Article 24.06 deals with persons required to deadhead to an intermediate point. That is not the situation here. The second paragraph, absent its position in 24.06, does suggest the Employer can do what it is currently doing, but its location, in 24.06 and under the heading “Combination” persuades me that it does not cover spare employees falling within 24.01. The same applies to the argument under 59.01. It addresses one form of combined service, and 24.01 specifically excludes that possibility. It is a case where the specific provision in 24.01 must be interpreted to provide an exception to those more general rules, because s. 24.01 expressly says so.
The Employer argues that there are no provisions in the agreement prohibiting an employee being called in to fill a vacancy at an outpost location. However, 24.01’s “will not be regarded as in combination service” exception is not based on “outpost location” but on it being the “terminal of a regular assignment”, which it is.
CROA&DR 3207, which confirms that Sudbury is an outpost terminal of Mactier is little assistance since that proposition is not in dispute. The existing specific agreement from Windsor as an outpost of London is similarly of little assistance. There is no similar agreement here, and coming to a compromise agreement in one situation does not assist in interpreting the agreement more generally.
CROA&DR 2031 interprets the old 22(b), which read “required by the Company to deadhead to an intermediate point …”. This case does not involve “an intermediate point” in either side’s position.
The Union’s position relies on Article 24.01 which speaks of being deadheaded to “the terminal of a regular assignment”. Article 19.05(1) specifies how assignments will be bulletined. They must specify the “home terminal”. The March 20, 2017 assignments put into evidence, support the Union’s position that the regular assignments in question here (the ones when vacant that are being mandatorily filled by the junior employees from Mactier) are Sudbury assignments. Article 24.01 says the employees deadheaded up to Sudbury in this way “will not be regarded as in combination service”. This is in contrast to such persons required to deadhead to an intermediate point.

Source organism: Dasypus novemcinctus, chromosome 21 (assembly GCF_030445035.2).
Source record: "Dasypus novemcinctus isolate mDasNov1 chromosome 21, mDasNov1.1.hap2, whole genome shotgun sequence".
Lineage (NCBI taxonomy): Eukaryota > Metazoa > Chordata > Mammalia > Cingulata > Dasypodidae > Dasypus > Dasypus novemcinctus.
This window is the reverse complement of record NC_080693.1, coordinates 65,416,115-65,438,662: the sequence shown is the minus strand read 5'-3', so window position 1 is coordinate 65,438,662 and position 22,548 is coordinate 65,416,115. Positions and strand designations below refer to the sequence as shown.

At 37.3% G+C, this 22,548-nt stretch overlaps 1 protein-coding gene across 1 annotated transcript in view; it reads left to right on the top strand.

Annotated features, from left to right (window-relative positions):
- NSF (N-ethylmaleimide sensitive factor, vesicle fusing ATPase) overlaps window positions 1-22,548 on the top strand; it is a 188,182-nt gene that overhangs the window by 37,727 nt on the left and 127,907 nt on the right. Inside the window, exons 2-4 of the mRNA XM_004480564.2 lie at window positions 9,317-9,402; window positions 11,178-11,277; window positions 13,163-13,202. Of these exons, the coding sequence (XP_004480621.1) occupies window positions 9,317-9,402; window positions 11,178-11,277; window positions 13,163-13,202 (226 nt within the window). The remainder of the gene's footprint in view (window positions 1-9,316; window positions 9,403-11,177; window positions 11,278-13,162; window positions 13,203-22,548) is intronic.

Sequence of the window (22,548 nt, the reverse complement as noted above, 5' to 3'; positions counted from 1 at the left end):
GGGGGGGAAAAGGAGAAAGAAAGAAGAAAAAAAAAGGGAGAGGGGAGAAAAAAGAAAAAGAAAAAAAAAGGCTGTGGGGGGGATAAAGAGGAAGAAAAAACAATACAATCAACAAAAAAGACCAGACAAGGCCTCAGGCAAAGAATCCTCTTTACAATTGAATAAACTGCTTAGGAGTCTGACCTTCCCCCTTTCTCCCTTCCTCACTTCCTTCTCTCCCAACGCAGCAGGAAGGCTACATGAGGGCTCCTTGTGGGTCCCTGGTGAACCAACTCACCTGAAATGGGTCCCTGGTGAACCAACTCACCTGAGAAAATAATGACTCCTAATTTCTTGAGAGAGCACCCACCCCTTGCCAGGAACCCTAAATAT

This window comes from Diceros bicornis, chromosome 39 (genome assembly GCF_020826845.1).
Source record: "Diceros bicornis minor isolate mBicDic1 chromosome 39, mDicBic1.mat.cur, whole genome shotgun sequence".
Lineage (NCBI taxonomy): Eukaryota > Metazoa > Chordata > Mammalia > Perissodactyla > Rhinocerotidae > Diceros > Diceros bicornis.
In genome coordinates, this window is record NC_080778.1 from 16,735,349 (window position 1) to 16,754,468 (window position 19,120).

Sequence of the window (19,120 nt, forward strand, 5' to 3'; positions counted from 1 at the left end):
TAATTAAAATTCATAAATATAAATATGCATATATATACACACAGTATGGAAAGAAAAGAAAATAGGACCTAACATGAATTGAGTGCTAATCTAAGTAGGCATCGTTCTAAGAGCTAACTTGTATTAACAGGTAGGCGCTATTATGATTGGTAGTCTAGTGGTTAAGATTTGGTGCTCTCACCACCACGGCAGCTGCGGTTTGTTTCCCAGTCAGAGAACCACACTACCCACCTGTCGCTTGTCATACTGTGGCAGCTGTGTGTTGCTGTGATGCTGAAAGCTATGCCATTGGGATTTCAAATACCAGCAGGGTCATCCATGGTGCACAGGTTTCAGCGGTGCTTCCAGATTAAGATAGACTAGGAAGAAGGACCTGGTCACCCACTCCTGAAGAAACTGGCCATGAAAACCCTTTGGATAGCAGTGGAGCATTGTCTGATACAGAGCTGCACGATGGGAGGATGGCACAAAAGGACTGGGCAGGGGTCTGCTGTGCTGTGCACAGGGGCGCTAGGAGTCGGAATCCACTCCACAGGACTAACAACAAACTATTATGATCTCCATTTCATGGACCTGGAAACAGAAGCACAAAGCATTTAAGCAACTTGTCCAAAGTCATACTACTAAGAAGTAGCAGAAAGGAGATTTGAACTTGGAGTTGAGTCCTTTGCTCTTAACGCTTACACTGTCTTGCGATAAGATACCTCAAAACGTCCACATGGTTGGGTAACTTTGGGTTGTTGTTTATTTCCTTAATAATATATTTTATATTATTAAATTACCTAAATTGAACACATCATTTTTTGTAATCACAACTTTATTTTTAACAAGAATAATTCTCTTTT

Nothing brings the question of whether Sudbury is an outpost terminal or a terminal into Article 24.01. The assignment being force filed, by the Company’s own bulletin is, assuming as I must in the absence of any contrary evidence, the specified “terminal of the regular assignment”.
Article 24.01 creates a specific exception to what might otherwise apply.
The Employer cautions that CROA cannot amend or alter the provisions of the collective agreement (See CROA&DR 2590 and CROA&DR 4078-S). That is indisputable law, but equally interpreting the agreement, based on the language the parties have used and other relevant considerations, does not, of itself, constitute an amendment merely because one party disagrees with the result.
For these reasons, the grievance succeeds. It is declared that the Company has violated the collective agreement Article 24.01 by this change in practice. The Company is directed to cease and desist such violation in future and to compensate all crews who have been or are required to deadhead to Sudbury since September 2015 without being provided any minimum day’s payment required by Article 24.01. Jurisdiction is reserved to quantify and otherwise finalize any remedial order as necessary, including any need to establish an abeyance code.
August 10, 2017 _______________________________
ANDREW C. L. SIMS